The World Forestry Center’s International Fellows recently toured the Land Trust’s Pine Creek property to learn about conservation forestry.
The value of our forests cannot be underestimated. Trees feed more than 80 percent of the Earth’s terrestrial biodiversity, refill aquifers, create jobs, purify our air, and shelter us. The forests of the Northwest are core to cultural identities, our region’s history, and the health of the future. That’s a part of the mission for our partners at the World Forestry Center, an organization connecting foresters and natural resources professionals from various countries to the forestry practices happening throughout Oregon and Washington.
Last week, Columbia Land Trust’s Forest Conservation Director and World Forestry Center board member Cherie Kearney, along with Land Trust Stewardship Director Ian Sinks, hosted eight International Forestry Fellows on a tour of our Pine Creek property, located on the south shoulder of Mount St. Helens. To date the Land Trust has conserved more than 13,000 acres of forestland against the threat of development surrounding Swift Reservoir, and aims to protect upwards of 20,000 acres total. We’ve selectively thinned trees in our effort toward creating an ecologically intact, old-growth forest to support various species of wildlife from northern spotted owl to bull trout.
“Our conservation forestry practices really resonate with people from various backgrounds,” said Kearney. “The Land Trust is thrilled to not only share our efforts with these fellows, but to learn about forestry issues occurring across the globe.”
This year’s World Forestry Center fellows hail from all over the world: Slovak Republic, Japan, Malaysia, Taiwan, Nepal, Guatemala, Scotland, and India. The fellows also come from diverse backgrounds in the world of forestry ranging from law, soil science, forest fires, landscape management for wildlife, water resources, and even data collection and modeling to help predict climate change. The group will visit 20 sites in the Northwest over the course of six months from April to October, where they will learn more about various forestry styles and ultimately how to promote best practices when they return home.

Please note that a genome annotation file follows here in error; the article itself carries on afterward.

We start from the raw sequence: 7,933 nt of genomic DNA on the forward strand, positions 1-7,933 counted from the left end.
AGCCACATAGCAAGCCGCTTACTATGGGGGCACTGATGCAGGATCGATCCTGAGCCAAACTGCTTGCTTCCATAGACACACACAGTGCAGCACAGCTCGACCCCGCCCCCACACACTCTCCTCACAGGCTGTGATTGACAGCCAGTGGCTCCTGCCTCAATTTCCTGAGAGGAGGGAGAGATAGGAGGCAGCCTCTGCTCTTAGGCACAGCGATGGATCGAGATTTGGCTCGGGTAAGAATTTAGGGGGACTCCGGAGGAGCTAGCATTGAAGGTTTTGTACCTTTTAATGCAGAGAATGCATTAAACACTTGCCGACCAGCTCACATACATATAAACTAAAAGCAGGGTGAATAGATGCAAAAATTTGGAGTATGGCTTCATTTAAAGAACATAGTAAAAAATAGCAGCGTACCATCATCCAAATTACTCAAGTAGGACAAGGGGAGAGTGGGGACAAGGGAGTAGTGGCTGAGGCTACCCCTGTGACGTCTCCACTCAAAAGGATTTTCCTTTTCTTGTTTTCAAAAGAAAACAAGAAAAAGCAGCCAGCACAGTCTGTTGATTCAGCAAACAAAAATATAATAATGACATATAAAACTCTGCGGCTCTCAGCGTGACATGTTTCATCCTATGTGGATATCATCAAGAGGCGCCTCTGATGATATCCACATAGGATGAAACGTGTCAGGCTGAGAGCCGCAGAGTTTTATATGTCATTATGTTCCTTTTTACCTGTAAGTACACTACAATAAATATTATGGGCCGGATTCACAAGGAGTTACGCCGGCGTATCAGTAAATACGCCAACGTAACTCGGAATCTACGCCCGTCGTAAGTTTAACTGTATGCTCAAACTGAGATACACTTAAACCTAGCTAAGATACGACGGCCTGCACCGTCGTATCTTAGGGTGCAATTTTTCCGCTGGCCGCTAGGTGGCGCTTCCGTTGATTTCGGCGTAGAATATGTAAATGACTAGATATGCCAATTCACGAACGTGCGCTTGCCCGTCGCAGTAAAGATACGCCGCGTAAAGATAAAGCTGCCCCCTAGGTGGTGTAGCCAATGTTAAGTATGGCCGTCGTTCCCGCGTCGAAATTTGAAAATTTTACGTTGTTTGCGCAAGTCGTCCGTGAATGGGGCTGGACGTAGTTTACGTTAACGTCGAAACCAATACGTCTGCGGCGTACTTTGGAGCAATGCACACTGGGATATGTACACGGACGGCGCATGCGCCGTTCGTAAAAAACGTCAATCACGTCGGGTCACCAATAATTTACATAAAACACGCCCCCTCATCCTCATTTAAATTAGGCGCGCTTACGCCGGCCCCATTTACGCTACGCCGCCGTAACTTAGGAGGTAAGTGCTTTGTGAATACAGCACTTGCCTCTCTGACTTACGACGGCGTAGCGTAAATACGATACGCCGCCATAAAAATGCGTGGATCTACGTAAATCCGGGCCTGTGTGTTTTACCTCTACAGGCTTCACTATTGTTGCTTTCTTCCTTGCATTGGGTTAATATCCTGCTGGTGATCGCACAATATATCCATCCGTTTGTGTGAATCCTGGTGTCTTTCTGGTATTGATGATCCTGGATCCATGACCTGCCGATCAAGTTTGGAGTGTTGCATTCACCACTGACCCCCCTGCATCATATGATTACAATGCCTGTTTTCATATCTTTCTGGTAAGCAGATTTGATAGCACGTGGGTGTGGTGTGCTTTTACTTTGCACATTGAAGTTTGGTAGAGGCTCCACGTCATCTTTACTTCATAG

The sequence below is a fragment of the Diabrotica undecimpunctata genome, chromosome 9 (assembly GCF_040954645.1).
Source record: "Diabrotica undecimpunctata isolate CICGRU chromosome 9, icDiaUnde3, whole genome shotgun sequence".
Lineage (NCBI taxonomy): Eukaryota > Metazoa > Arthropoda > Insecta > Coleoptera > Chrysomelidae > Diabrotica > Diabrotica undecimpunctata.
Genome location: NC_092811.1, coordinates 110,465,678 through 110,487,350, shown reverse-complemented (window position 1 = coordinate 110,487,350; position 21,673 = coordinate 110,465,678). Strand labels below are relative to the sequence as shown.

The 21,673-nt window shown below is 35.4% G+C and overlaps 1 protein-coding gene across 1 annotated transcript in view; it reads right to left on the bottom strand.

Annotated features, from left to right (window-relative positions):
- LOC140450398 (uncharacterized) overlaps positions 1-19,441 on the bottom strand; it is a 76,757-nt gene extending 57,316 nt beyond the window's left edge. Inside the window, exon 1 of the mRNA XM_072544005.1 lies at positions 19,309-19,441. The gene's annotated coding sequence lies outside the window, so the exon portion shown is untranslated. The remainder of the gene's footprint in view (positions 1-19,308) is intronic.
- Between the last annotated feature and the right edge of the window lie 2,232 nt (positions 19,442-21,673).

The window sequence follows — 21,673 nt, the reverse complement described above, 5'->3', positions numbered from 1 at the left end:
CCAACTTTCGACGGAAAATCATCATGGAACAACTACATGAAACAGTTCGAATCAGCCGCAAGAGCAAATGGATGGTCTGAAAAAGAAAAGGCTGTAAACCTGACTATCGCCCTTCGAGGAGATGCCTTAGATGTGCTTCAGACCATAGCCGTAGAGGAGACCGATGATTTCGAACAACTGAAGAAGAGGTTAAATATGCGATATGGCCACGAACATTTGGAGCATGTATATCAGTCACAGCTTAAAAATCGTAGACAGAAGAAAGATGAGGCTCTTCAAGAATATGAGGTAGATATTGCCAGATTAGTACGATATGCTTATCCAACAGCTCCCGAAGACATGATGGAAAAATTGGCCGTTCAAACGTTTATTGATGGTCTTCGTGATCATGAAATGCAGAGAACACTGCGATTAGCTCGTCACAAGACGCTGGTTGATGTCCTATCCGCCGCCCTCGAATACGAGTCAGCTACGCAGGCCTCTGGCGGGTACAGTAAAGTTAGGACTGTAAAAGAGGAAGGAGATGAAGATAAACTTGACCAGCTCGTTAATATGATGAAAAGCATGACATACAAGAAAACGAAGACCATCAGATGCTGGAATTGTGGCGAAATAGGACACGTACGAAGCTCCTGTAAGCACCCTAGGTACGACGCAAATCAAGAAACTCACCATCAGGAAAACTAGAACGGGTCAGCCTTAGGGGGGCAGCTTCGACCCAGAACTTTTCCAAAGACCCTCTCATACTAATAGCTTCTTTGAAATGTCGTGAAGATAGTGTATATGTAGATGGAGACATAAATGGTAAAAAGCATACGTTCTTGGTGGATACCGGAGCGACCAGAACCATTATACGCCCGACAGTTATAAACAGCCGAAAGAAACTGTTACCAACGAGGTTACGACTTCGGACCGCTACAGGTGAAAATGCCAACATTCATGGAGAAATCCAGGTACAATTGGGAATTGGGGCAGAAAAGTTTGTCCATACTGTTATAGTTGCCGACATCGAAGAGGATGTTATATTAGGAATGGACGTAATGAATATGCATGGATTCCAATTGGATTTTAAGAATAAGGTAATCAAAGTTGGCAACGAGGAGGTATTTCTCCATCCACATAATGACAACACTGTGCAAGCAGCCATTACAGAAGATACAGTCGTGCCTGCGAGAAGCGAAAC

“The whole idea of the program is that the fellows already come with critical thinking skills,” said Shadia Duery
International Fellowship Program Manager with the World Forest Institute. “We want them to see different examples and experience different cultures of forestry management. Out of sharing comes a lot of inspiration and new ways of thinking and doing things in their countries.”
The World Forestry Center’s museum is located across the street from the Oregon Zoo, where people can learn about the diversity of forests from Russia to Africa’s Congo Basin, all from the comfort of the Pacific Northwest. The center hosts events and gatherings throughout the year and fosters conversations that advance forest management practices all over the world. Taking time to learn how the Northwest’s forests are managed is important not just to foresters, but to all of us. Learn more.